As mentioned before, three discs is a lot for anyone and therefore this album may not be for the casual listener. But if you're a lover of real music you should take the time to listen because you'll discover some truly amazing song writing here. If you already own a few Prince albums then you're probably already aware of the man's genius and will definitely enjoy much of this set.


The Rainbow Children
The Rainbow Children
Offered by FastMedia "Ships From USA"
Price: £20.73

2 of 2 people found the following review helpful
5.0 out of 5 stars Rainbow Children, 22 Mar 2006
This review is from: The Rainbow Children (Audio CD)
When I first bought this album I didn't even know it was coming out. I just happened to pop into Andy's records on the day of release and there it was! I couldn't wait until I got home to hear it so I ran across the street to the library, sat in a comfy, quiet spot and, not knowing what to expect, popped it in my walkman. I fell instantly in love. It's just an incredible album in every way. Leaning more heavily towards jazz than anything Prince had previously released, it may not be to everyone's taste but tracks like "1+1+1 is 3", "The Work pt. 1", and "The Everlasting Now" are still irresistibly funky! Recommended for real music fans everywhere.


3121
3121
Price: £24.06

4 of 5 people found the following review helpful
5.0 out of 5 stars 3121, 20 Mar 2006
This review is from: 3121 (Audio CD)
3121 is being touted as a return to form, which is nonsense - the man never lost his form people! Prince is not Michael Jackson, he is not a "Pop Star", he is and always has been an artist who plays by his own rules. To prove this point Prince followed up his most commercially successful album, "Purple Rain", with "Around The World In A Day", an album that utterly confounded the critics with it's lack of radio friendly three minute pop tunes. It was a statement of intent: Prince would forever make music for himself.
Over the years, Prince has proven himself capable of delivering the hits when he feels like it. He did so in 1991 with the massively successful "Diamonds and Pearls" album and again a few years later with the smash-hit "The Most Beautiful Girl In The World." Since then he's continued to explore music as he has seen fit with little regard for what the outside world thinks. That is, until now. 3121 is pure pop and the failed musicians that call themselves "music critics" (you know, the morons who write for Q and NME) can once again understand what he's doing.
It's all here, the screaming guitars, the funky bass, THAT falsetto. And he's still reaching, still exploring, still an artist. If ever you doubted His Royal Badness (shame on you!) this album will make you eat your words. "Fury" is as fine a rock song as Prince has ever written, "Love" is the type of electronic dance pop that Madge is just not capable of delivering and the Al Green kissed "Satisfied" is simply sublime.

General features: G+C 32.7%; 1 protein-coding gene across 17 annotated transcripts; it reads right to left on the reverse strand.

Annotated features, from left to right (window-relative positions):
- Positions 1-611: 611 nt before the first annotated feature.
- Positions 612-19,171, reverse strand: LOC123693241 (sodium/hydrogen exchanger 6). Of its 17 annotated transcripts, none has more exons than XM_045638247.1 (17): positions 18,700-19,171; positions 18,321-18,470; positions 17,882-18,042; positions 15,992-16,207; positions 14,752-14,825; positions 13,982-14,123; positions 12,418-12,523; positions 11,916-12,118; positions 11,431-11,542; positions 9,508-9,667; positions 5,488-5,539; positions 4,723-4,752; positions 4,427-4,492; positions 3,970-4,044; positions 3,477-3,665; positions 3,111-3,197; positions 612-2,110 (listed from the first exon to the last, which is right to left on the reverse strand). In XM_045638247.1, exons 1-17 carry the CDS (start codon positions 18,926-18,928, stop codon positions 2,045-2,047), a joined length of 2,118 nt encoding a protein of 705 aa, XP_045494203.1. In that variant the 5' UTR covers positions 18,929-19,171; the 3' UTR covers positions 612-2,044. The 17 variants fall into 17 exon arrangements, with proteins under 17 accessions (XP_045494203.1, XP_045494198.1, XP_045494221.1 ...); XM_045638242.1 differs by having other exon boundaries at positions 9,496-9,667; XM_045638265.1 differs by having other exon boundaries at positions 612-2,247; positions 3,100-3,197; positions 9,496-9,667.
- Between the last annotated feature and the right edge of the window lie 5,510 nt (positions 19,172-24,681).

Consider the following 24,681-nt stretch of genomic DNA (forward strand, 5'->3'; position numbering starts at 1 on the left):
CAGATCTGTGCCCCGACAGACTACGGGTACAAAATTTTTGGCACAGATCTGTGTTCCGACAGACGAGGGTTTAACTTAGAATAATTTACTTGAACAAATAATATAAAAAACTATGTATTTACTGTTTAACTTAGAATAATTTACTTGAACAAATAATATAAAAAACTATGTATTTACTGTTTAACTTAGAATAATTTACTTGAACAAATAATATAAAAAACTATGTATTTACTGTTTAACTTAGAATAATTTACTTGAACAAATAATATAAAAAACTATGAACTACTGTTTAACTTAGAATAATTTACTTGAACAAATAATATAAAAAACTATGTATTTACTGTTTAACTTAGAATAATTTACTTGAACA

In a word, Godlike.


Sign 'o' The Times
Sign 'o' The Times
Price: £6.08

21 of 24 people found the following review helpful
5.0 out of 5 stars Sign O The Times, 13 Mar 2006
This review is from: Sign 'o' The Times (Audio CD)
Sign O' The Times is often praised for being Prince's most eclectic album but this is not strictly the case. In fact, if there is one consistent trait in Prince's work it is his eclecticism. What makes Sign O' The Times so great is that unlike much of his output, there is some genuine emotional expression on some of the tracks. Unlike most other song writers, Prince rarely gives anything away or allows himself to appear truly vulnerable. As a result,despite some outstanding musicianship and truly inventive composing, much of his back catalog fails to resonate on a deeper level. Sign O' The Times actually finds Prince writing about his relationships and his own place in the world and is truly richer for it.
When writing songs for this album, Prince was going through both good and bad times with Susannah Melvoin, a woman with whom he appeared to be truly in love. This relationship directly influenced two of the album's strongest, songs; "Forever In My Life" and "If I was Your Girlfriend." "Forever In My Life" finds Prince coming to terms with the idea of settling down and sharing his life with Susannah. "If I was Your Girlfriend" finds Prince admitting to feeling jealous of the close relationship Susannah shared with her sister. Lyrically "Girlfriend" is probably Prince's crowning acheivement.
The title track is a wonderfully simple and understated funk/rock number in which Prince addresses topical issues such as drugs, AIDS and the "Star Wars" program. In "The Cross" he continues to reflect upon the state of the world and shares his beleif that there is light at the end of the tunnel if one can "bear the cross." Other highlights include the dancefloor classic, "Housequake," the bluesy "Strange Relationship" and the poptastic "I Could Never Take The Place of Your Man" - which features one of the man's most outstanding guitar solo's.
It has been said many times that Sign O' The Times would have made a fantastic single album but those that take the time to truly listen will discover a truly fantastic double album. Every track has a unique charm and even the less obvious ones are growers. To take anything away would be a mistake and by today's standards it's really not that long an album (16 tracks in all). My advice is ignore the naysayers, forget the quantity and enjoy the depth.